For a smaller initial pilot program, it’s probably reasonable to select the candidates individually, then screen them to identify which ones have a positive outlook and interest to participate.
As we touched on earlier, it’s probably not a good idea to intertwine participation in a mentorship program with any other compensation program or career development activity.
It’s hoped this would help you attract candidates who want to participate because they’re interested in either helping others or helping themselves to improve – rather than seeking a checkmark to improve their chances for a bonus or raise or promotion.
On the other hand, some employees (either mentors or protégés) may view this as an extra (unpaid!) undue burden that would interfere with their regular work. Try to explain that mentoring will enhance their current work in a number of ways, but if you still get push back, then it’s probably time to move on and choose other candidates to participate.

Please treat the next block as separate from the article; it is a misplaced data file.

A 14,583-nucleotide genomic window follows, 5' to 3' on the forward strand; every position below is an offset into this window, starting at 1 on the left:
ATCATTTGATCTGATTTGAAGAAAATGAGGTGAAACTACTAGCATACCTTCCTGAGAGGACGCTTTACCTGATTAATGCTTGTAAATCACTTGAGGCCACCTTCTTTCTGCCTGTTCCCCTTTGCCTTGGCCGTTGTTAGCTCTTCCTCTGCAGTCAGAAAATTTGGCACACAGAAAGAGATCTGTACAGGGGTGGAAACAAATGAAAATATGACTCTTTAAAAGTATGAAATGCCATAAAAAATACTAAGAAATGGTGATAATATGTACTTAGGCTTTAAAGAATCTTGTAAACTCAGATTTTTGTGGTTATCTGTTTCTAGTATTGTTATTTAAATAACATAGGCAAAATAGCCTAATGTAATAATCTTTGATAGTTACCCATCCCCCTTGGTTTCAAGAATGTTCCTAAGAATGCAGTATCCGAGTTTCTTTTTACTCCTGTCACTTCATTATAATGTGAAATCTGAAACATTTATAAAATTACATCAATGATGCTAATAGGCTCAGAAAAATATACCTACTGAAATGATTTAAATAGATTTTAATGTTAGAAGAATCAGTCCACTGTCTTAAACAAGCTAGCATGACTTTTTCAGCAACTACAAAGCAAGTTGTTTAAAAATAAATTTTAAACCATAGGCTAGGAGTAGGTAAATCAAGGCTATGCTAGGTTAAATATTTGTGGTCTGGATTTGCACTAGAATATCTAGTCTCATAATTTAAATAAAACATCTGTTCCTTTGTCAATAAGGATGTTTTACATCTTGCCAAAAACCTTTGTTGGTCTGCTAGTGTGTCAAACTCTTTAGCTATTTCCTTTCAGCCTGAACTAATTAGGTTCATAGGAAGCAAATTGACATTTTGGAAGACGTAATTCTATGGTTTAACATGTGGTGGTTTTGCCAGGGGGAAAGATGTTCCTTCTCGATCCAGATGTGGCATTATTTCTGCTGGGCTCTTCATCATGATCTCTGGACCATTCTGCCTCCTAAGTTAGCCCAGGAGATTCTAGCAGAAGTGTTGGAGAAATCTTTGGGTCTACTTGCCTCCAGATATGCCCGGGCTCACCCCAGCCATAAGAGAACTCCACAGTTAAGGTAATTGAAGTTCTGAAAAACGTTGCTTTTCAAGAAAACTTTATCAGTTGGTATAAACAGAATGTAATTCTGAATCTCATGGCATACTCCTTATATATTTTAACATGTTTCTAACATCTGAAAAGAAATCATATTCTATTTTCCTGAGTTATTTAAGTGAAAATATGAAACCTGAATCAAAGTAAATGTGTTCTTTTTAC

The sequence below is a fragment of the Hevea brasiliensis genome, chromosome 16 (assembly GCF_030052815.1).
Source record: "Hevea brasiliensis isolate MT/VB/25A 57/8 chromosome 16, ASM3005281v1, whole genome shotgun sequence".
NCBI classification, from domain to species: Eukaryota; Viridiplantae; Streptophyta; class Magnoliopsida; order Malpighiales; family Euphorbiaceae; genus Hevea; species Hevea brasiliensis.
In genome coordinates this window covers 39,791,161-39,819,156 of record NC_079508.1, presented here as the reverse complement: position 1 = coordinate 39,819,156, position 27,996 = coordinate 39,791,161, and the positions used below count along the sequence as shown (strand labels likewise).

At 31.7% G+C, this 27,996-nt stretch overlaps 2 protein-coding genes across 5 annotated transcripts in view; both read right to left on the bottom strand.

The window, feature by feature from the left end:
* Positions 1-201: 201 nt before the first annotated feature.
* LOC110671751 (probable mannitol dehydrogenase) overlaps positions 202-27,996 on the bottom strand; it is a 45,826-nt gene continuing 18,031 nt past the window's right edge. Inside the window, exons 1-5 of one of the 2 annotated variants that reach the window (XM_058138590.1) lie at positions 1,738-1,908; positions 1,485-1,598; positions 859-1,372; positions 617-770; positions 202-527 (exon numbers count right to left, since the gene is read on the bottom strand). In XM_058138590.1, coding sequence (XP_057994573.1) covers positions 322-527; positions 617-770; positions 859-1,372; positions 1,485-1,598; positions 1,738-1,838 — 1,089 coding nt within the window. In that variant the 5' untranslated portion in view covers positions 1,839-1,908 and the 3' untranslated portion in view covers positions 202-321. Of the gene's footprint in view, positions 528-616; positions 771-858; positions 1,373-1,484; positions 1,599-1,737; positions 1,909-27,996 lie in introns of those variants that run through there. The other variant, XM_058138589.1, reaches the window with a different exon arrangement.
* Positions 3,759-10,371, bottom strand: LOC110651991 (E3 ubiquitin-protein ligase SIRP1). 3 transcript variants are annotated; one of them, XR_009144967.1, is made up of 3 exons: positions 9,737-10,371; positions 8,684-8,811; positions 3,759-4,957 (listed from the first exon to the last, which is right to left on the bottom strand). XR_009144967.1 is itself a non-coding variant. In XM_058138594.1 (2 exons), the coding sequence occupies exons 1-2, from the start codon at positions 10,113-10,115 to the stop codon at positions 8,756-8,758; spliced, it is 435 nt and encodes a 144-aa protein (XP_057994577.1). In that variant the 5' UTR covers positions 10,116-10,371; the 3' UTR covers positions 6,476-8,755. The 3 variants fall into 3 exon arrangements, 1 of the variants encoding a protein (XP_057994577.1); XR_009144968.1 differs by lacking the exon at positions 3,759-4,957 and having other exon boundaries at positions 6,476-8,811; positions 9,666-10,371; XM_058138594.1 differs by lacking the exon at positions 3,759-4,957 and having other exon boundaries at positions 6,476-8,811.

9. Scaling Up a Mentoring Program to Serve a Wider Audience
Let’s say the initial mentoring pilot program has been a great success.
How do you scale it up to reach a larger audience?
The good news is that if people are having a positive experience, word will get around, and the next time you recruit participants, it will be easier.
Maintaining high standards will probably become an issue.
It may be time, for example, to create a slightly more formal training program to help orient those who are new to the program, particularly mentors who may not have much experience in working in a teaching/people role.
As your program expands, you may also want to consider whether you maintain a strict one-to-one relationship between one mentor and one protégé. Perhaps you could open it up to allow individual protégés to meet with more than one mentor. Likewise, you could also test whether mentors can effectively counsel small groups of protégés while continuing to meet for a one-on-one sessions for more personal growth discussions.
It’s also good to be aware that during the height of the coronavirus pandemic, many academic institutions had to quickly transition their mentoring programs to online platforms, such as Zoom or Skype. Given that many of us are working in hybrid workplaces, these tools can help bring people together who otherwise cannot meet face-to-face.